Tuesday, March 06, 2012

My Mouth's Most Happiness (part 2)

So, where did we leave off?

Oh yes - caponata. Or as I like to call it, the eggplant game changer (go read about courses 1 - 9. It's cool, I'll wait).

After the thing most resembling an entree came and went (with all of it polished off and the consideration of stowing the fish head in my purse for Miss Hazel) we came to the physical challenge part of the meal.

We were given a wax cup full of liquid with a little metal spear holding some unidentified squares dangling above it. At the word "go" we had to pull the spear very carefully out, depositing the squares into the liquid. We had to be very careful to this in a timely, yet gentle fashion while under the very judgmental eye of one of our waiters. Naturally, all this pressure got to me, and I nearly failed, but I managed to get my squares into my liquid and shoot it back with a quickness.

It was hot and cold at the exact same time while also managing to be simple and delicious. So many adjectives. It is called "Hot Potato, Cold Potato" which is pretty much exactly what it was. According to my limited internet research this has been on the menu for a really long time, which makes sense. It really encompasses everything Alinea is about. Its totally off the wall, requires tableware you cannot find at Sur La Table, and is very delicious.

The next course comes with a pillow full of juniper air, which I am seriously considering purchasing for my own at-home use. I forget how amazing juniper smells until they are putting a pillow of it in front of me, with a plate of mushrooms on top.

If you know me, you know I do not eat mushrooms. The texture of mushrooms makes my skin crawl. Just thinking about the way they feel in my mouth gives me a fit of the shivers. But I had a funny feeling this was going to happen, and I told myself long before we even got to the restaurant that I was going to eat everything put in front of me.

So I ate the mushrooms and once I got over the mushroom-y-ness, all of the other flavors were amazing enough to keep the texture-based goosebumps at a minimum.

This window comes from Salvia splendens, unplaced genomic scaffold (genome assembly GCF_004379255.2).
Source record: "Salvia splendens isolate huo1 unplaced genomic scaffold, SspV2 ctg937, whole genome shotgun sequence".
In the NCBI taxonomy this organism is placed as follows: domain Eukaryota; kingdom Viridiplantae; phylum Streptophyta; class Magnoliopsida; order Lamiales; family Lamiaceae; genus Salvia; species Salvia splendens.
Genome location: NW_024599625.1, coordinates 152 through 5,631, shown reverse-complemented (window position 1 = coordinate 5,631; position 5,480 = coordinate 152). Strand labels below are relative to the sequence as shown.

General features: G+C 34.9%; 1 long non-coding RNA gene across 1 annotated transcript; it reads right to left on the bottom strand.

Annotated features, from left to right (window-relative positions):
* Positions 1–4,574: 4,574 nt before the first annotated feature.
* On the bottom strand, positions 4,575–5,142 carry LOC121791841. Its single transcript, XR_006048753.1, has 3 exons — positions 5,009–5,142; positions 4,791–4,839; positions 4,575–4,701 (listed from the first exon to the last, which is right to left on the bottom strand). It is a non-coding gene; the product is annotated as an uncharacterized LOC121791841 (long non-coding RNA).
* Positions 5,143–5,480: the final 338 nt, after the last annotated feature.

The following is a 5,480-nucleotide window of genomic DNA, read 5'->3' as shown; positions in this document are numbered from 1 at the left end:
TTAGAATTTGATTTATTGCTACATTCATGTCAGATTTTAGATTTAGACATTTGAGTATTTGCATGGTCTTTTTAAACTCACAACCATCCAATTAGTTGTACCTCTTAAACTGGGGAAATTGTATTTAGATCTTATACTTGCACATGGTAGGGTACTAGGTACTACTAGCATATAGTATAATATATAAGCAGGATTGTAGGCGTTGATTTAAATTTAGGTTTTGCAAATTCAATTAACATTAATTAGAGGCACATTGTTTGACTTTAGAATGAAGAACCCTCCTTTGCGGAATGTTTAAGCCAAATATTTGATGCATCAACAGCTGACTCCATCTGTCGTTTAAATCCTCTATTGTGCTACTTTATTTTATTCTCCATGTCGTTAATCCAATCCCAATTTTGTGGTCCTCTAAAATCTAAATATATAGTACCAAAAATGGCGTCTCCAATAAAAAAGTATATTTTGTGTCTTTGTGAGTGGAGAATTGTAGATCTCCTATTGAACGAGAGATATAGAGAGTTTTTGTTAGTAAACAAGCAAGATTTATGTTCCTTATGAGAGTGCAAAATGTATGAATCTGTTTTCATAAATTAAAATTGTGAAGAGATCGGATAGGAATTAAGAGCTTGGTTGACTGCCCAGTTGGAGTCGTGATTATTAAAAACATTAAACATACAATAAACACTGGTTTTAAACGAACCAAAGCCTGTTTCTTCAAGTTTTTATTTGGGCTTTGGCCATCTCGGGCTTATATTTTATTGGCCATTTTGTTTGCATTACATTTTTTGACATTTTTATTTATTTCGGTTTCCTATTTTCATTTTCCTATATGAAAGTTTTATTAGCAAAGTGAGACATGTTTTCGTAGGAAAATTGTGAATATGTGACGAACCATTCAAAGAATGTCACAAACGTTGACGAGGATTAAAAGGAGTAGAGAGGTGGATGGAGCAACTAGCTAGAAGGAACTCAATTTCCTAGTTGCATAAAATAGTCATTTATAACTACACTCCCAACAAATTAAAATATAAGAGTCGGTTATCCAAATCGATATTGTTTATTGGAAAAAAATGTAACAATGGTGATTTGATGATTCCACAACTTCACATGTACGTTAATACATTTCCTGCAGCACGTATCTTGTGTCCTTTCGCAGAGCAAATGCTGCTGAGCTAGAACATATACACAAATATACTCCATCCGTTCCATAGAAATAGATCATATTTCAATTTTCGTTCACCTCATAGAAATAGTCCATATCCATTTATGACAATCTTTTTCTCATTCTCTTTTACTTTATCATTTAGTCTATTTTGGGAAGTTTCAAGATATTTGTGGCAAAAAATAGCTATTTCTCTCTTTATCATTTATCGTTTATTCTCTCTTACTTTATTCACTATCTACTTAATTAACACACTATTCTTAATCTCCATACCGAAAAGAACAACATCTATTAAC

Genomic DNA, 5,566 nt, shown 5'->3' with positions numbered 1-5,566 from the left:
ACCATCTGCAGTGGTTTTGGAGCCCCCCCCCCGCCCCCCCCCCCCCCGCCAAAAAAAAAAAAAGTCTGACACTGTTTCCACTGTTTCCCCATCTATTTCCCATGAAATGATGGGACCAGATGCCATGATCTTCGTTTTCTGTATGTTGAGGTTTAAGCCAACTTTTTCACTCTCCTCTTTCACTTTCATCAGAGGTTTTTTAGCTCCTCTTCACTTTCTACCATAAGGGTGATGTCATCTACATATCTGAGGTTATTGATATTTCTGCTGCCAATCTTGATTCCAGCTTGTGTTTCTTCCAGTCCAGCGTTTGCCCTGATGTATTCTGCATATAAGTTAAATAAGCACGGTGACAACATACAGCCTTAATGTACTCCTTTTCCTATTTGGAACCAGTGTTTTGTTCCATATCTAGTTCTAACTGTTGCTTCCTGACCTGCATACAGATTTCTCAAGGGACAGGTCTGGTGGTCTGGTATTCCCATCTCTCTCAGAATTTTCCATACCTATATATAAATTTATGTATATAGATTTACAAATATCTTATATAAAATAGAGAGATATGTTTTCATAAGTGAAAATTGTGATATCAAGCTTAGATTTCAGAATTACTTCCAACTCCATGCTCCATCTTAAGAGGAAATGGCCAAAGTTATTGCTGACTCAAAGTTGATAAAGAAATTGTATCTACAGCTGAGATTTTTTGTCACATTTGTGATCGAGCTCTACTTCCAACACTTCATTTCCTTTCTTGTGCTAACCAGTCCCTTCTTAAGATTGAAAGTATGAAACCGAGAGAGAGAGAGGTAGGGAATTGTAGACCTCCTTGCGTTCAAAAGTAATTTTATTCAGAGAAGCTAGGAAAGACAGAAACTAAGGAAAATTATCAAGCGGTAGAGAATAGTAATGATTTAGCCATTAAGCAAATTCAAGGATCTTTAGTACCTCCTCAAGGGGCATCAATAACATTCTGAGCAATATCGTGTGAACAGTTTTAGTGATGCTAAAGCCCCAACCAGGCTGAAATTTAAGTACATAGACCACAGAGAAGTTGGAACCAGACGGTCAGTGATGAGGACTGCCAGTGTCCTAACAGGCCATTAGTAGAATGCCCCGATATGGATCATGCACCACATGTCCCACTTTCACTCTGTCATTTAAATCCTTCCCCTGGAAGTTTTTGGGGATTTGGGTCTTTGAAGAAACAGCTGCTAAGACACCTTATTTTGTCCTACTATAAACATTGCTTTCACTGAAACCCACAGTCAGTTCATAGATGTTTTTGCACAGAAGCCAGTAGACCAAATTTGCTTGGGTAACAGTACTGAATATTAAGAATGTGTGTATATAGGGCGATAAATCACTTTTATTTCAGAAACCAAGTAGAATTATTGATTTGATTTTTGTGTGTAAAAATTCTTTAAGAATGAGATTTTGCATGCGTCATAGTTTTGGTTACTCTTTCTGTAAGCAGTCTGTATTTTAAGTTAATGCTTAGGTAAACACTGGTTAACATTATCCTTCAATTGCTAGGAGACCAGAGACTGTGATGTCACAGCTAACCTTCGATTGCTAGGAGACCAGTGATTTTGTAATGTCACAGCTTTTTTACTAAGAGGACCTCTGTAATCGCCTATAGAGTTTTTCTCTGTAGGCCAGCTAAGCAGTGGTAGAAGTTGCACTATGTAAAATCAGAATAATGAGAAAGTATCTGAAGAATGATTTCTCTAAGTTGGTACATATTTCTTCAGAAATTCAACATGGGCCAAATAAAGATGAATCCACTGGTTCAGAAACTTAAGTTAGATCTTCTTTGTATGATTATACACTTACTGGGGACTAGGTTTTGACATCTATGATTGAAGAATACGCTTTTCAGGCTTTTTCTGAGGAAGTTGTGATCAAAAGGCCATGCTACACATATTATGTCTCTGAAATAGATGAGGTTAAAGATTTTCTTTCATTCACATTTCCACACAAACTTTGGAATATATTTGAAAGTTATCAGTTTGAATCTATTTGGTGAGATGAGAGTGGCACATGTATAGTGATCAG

Pillow of juniper deflated, we got to make our own venison goulash roll-ups in cabbage leaves. I was not anticipating spending all of the dollars and then having to eat with my hands, but I went with it. I know there is a part of me that is country girl (its smaller than the part that is Italian but it exists), and this country girl loves her game meat.  Mmm, venison. I probably will never be able to have actual goulash without being severely disappointed.

Difference between Alinea and McDonalds? At Alinea you get a warm towels after you eat with your hands.

Towels removed it was time for an explosion (Fun Fact, the word explosion will always makes me think of the Madhouse Comedy Explosion and Summer 2004, good, drunken times).  The black truffle explosion was a single ravioli served on a spoon and with a warning to eat it all in one bite.

Boyfriend summed it up best with, "Wow, I think I need a cigarette." They do mess around with hyperbole at Alinea, just black truffle oil.

For most of the meal, things seemed to be how they were just because... but the next course was apparently based on Miro's Still Life with Old Shoe.

Image (via)

What does a course based on this look like?

Different sized utensils, all with bites of food on them. While most of the other courses came with strict instructions, this one was the "there are no rules" course. All bites were eaten in whichever order we preferred. Of course, I have no idea what was on most of them except deliciousness. I wish I could be more specific. There was for sure a spoonful of jam, and a spoon with a bit of vinegar and oil on it, a bite of foie gras, some crunchy business and a fork of squab.

Having had utensils to eat with for 2 courses in a row, it was time to go back to eating with our hands and/or a smouldering cinnamon stick.

Most of the things that I ate during this meal I would never dream of recreating, but at the end of the smouldering cinnamon stick was a ball of brie cheese, caramelized onions and anjou pear with a crispy outside. While I will probably leave the fire hazard out of it, the rest of this dish sounds totally doable (and we all know how I feel about brie).

After I explained to Boyfriend that that cinnamon stick was his birthday candle, they brought out another torture-looking device. This one with five long, thin metal fingers sticking out of a solid base. On the end of each finger was a bite no larger than the size of this O (okay, maybe a little bit, but not much bigger. Maybe this O). Each bite was a different type of Hawaiian ginger, garnished with completely different flavors.

This is the moment where Rachel learns the lesson that it is not the size of the food but the size of the flavor that makes all the different. Each bite packed a wallop that had me reaching for my sparkling water. One of the pieces of ginger had a single cell of grapefruit on it. A single cell! These were some of the most flavorful things we ate all night. Ginger means business, everyone.

After letting ginger blow our minds a little bit, we got geared up for dessert which I am saving for another blog because it deserves at least this much description if not more.

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She's pint-sized and amazing.